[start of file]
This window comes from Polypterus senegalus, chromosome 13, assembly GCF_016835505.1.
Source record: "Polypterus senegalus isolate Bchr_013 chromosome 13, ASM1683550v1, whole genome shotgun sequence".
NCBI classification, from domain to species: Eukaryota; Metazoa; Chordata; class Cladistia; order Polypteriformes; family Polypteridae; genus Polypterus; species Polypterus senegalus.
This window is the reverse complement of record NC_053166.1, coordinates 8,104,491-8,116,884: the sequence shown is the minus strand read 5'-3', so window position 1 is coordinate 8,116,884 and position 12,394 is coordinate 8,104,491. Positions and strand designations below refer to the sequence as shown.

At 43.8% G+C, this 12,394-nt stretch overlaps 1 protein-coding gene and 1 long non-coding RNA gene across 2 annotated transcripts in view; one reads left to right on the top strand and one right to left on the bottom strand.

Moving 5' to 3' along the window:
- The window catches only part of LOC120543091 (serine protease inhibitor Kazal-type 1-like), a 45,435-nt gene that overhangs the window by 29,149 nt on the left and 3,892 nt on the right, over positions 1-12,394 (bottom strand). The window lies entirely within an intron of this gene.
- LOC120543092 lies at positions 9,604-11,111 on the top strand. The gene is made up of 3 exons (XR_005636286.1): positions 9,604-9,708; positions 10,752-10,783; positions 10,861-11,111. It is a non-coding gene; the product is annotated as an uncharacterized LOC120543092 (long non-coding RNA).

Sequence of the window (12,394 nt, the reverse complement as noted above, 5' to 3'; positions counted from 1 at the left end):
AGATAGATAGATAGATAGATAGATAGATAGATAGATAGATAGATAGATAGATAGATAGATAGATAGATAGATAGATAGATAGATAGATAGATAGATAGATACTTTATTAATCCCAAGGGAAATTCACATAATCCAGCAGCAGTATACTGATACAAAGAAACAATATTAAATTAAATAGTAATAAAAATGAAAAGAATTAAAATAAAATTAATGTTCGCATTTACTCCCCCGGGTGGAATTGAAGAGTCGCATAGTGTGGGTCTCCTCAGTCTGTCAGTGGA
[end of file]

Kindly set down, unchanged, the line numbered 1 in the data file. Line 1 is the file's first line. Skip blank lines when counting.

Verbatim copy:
This window comes from Polypterus senegalus, chromosome 13, assembly GCF_016835505.1.